Solar Energy
Clean, Safe, Perpetual & Free

electricity generating system
Plumsted Twp., New Jersey


Click here to see the actual current production of the system.
Click here to see graphs of the historic production of the system.

At, we run a 6,000 watt clean energy, solar electric generating system.

The installation is comprised of

The system has two 'inverters'. These 'inverters' convert the D.C. electricity generated by the solar panels into regular house A.C. electricity.
Each inverter is 'fed' by 20 PV solar panels.
Sets of ten PV panels are wired in series to form a 'string'. There are a total of four of these 'strings'.
Two of these 'strings' are connected in parallel to each inverter.

The system is hooked up as a 'grid tie' system. The system connects to, and feeds into the regular home A.C. electric wiring through circuit breakers in the regular home fuse box. During periods when the electricity generated by the panels exceeds consumption, the electric meter runs backward. At peak production, the system makes enough electricity to fully power the central air-conditioning and have enough extra to make the meter run backward! At night (when the panels don't generate), I again become a regular electricity consumer.

Jersey Central Power and Light Co. is the major contributor to the purchase of the system. The rebate program under which I purchased and installed this installation reimburses me, up to, 70% of the system cost! As of this writing (Sept, '02), money is still available under this program (New Jersey, less than 10KW systems). My system would not exist without this substantial rebate from Jersey Central Power and Light

The initial energy survey revealed

My primary roof is large enough to hold three rows with nine panels per row. This picture was taken when we had 20 panels installed.
Pairs of rails are the mounts for the panels. This picture is looking from my primary roof towards the secondary roof.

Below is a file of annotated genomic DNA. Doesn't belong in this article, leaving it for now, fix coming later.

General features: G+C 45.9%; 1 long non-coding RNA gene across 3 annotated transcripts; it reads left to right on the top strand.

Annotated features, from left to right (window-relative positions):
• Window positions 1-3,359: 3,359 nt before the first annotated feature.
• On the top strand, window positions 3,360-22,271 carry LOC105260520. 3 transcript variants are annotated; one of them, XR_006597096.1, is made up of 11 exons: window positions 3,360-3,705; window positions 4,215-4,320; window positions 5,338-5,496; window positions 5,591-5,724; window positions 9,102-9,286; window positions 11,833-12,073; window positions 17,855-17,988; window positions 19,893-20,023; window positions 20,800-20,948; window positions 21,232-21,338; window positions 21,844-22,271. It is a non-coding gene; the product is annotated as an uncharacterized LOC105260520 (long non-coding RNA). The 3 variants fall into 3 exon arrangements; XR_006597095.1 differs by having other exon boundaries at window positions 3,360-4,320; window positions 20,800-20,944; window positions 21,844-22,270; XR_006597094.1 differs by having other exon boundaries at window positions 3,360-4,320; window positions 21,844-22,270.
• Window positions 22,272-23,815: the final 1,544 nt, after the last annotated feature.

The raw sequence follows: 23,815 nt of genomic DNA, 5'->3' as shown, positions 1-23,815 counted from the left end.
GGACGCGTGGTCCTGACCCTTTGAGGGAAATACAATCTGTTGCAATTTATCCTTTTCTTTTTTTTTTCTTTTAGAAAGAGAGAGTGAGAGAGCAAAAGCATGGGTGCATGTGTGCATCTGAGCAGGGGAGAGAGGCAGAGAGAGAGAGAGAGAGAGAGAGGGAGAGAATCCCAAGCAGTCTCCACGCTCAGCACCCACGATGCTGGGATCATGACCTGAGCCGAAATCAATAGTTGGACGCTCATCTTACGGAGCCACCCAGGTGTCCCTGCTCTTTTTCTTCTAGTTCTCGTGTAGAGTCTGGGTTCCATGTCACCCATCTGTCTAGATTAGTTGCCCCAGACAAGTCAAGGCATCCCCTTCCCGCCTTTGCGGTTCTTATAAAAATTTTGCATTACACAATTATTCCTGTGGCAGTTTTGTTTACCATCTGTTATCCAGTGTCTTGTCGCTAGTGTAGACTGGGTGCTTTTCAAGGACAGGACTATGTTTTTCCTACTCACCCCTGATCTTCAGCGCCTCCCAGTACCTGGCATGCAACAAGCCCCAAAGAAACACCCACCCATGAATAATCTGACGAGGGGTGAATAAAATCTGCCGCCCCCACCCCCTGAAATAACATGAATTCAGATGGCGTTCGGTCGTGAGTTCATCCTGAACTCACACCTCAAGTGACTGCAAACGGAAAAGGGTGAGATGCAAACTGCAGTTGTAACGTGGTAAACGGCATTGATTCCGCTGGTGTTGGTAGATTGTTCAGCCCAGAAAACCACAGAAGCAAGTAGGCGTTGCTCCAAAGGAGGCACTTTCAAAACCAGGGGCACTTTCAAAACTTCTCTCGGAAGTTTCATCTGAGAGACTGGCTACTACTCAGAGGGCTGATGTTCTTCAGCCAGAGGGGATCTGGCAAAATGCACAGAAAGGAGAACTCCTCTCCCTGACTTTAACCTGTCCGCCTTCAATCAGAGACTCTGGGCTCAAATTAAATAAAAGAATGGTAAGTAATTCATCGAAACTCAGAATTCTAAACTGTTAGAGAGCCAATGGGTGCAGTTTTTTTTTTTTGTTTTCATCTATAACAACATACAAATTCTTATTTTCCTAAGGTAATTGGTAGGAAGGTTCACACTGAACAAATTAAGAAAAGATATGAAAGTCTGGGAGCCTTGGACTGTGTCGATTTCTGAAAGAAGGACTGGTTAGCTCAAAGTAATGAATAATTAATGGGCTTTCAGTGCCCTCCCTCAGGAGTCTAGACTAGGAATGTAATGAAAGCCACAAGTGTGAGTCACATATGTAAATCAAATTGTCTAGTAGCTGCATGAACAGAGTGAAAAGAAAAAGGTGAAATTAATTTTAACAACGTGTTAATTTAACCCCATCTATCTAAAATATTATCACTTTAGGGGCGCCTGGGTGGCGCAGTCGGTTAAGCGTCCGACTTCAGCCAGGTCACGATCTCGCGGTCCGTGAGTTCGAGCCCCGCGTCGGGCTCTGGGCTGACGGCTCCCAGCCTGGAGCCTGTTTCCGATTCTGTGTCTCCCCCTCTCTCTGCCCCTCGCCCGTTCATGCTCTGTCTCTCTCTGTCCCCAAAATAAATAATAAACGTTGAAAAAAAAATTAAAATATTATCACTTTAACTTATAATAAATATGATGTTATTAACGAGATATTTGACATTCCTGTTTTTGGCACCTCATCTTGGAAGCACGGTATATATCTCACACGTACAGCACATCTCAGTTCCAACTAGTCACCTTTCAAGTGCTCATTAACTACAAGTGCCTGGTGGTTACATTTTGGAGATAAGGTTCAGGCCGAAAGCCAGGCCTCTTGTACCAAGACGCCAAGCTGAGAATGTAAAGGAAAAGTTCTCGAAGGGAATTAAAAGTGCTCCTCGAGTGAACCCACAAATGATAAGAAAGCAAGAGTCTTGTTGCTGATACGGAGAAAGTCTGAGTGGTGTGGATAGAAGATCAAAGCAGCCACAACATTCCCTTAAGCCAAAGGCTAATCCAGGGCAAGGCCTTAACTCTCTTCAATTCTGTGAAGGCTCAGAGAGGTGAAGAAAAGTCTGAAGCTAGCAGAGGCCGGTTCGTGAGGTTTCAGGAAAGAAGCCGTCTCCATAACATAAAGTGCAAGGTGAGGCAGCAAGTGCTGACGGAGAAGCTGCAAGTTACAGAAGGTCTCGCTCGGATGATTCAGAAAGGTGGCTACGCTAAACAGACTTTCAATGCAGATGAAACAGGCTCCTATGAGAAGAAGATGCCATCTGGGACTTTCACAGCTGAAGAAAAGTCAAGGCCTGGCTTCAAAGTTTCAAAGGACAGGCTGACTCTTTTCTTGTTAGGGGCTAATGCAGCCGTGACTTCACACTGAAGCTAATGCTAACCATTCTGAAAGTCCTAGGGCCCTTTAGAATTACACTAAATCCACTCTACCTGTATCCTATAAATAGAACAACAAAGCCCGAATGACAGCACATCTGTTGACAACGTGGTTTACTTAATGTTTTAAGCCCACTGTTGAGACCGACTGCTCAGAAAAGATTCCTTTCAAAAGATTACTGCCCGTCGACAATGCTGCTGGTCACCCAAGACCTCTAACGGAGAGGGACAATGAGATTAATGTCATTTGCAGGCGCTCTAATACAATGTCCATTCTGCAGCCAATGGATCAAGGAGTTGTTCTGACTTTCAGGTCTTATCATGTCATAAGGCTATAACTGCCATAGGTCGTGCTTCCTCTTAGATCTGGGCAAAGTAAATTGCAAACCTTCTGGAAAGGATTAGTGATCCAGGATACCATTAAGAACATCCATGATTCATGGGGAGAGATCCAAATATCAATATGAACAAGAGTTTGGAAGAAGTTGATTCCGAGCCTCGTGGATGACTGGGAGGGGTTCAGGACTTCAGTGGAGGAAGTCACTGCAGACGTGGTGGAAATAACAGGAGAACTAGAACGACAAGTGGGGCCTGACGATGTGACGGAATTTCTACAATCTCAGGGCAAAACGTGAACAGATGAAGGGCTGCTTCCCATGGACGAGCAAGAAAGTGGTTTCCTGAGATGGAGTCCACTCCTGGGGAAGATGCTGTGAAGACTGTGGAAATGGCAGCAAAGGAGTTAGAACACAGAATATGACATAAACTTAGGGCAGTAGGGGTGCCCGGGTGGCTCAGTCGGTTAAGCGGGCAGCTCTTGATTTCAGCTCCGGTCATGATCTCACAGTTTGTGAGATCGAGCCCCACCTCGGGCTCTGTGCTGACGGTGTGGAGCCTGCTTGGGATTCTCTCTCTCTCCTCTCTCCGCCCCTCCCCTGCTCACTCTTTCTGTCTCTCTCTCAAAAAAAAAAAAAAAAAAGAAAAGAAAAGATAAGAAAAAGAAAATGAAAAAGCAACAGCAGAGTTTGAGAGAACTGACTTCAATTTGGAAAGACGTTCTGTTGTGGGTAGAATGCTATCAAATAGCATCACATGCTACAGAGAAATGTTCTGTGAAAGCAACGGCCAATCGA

The end panel of each row is held in place by a 'Z' shaped clamp that has a protruding 'hook' to hold the panel.
The clamps used between panels has the same 'hook' on each side to hold the adjacent panels.
The mounting rails are fastened onto 'L' brackets which are fastened to the roof rafters with lag screws. A couple of the rafters wanted to be elusive but we found them anyway. Standard 'stud finders' are challenged by the variations caused by shingles and roofing nails. The primary means of locating rafter position evolved into use of the tape measure. The lower roof was older construction (irregular rafter spacing) and each rafter position was measured individually from inside the attic.
A box behind each panel is where the wires are attached. The picture shows two wires. One wire goes to the panel on the left and the other goes to the panel on the right, forming a series connection. The Sunny Boy inverter used required that we would wire ten panels in each series.
The house AC breaker box, is on an end wall of the laundry room. It is the large dark gray box in the lower left corner of the picture. It was already full so I added a satellite breaker box above it. The tall narrow boxes with the big red handles, top center, are the DC breaker boxes. The red boxes at the bottom right are the Sunny Boy 2500U inverters. The AC wire coming out of the inverter, goes through the wall to outside, where the AC disconnect box is located (available to the utility company linemen). The small wire along the right side of the picture, is the RS485 communication wire which goes up, through the ceiling, to my 'office' in the room directly above.

Click here to see the actual current production of the system.
Click here to see graphs of the historic production of the system.

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